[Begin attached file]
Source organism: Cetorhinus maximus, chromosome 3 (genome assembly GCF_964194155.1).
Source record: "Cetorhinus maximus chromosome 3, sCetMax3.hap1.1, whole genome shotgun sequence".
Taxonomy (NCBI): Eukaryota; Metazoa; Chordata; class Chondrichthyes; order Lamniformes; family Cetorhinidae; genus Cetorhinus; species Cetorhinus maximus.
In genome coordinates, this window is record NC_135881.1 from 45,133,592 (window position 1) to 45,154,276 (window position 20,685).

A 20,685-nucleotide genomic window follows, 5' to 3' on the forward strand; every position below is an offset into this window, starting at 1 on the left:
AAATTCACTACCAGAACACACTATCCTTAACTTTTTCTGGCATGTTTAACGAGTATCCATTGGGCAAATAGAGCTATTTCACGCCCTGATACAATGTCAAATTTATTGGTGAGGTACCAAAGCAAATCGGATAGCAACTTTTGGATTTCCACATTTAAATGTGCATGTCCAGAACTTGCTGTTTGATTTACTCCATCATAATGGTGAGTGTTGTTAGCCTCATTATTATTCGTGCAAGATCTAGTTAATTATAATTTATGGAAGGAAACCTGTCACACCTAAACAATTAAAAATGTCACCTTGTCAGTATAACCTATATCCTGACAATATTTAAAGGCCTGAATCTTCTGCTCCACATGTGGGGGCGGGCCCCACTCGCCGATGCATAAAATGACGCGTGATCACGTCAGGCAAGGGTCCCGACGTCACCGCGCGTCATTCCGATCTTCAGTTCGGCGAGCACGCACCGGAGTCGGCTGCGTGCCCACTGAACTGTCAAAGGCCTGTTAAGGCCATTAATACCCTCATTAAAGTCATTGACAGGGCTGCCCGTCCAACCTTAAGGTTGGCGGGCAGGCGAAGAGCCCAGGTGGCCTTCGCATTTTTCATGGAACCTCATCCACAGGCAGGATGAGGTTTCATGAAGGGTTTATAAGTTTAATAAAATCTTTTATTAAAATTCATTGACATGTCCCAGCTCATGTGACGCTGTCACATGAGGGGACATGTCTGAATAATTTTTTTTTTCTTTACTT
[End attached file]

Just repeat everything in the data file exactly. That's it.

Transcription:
Source organism: Cetorhinus maximus, chromosome 3 (genome assembly GCF_964194155.1).
Source record: "Cetorhinus maximus chromosome 3, sCetMax3.hap1.1, whole genome shotgun sequence".
Taxonomy (NCBI): Eukaryota; Metazoa; Chordata; class Chondrichthyes; order Lamniformes; family Cetorhinidae; genus Cetorhinus; species Cetorhinus maximus.
In genome coordinates, this window is record NC_135881.1 from 45,133,592 (window position 1) to 45,154,276 (window position 20,685).

A 20,685-nucleotide genomic window follows, 5' to 3' on the forward strand; every position below is an offset into this window, starting at 1 on the left:
AAATTCACTACCAGAACACACTATCCTTAACTTTTTCTGGCATGTTTAACGAGTATCCATTGGGCAAATAGAGCTATTTCACGCCCTGATACAATGTCAAATTTATTGGTGAGGTACCAAAGCAAATCGGATAGCAACTTTTGGATTTCCACATTTAAATGTGCATGTCCAGAACTTGCTGTTTGATTTACTCCATCATAATGGTGAGTGTTGTTAGCCTCATTATTATTCGTGCAAGATCTAGTTAATTATAATTTATGGAAGGAAACCTGTCACACCTAAACAATTAAAAATGTCACCTTGTCAGTATAACCTATATCCTGACAATATTTAAAGGCCTGAATCTTCTGCTCCACATGTGGGGGCGGGCCCCACTCGCCGATGCATAAAATGACGCGTGATCACGTCAGGCAAGGGTCCCGACGTCACCGCGCGTCATTCCGATCTTCAGTTCGGCGAGCACGCACCGGAGTCGGCTGCGTGCCCACTGAACTGTCAAAGGCCTGTTAAGGCCATTAATACCCTCATTAAAGTCATTGACAGGGCTGCCCGTCCAACCTTAAGGTTGGCGGGCAGGCGAAGAGCCCAGGTGGCCTTCGCATTTTTCATGGAACCTCATCCACAGGCAGGATGAGGTTTCATGAAGGGTTTATAAGTTTAATAAAATCTTTTATTAAAATTCATTGACATGTCCCAGCTCATGTGACGCTGTCACATGAGGGGACATGTCTGAATAATTTTTTTTTTCTTTACTT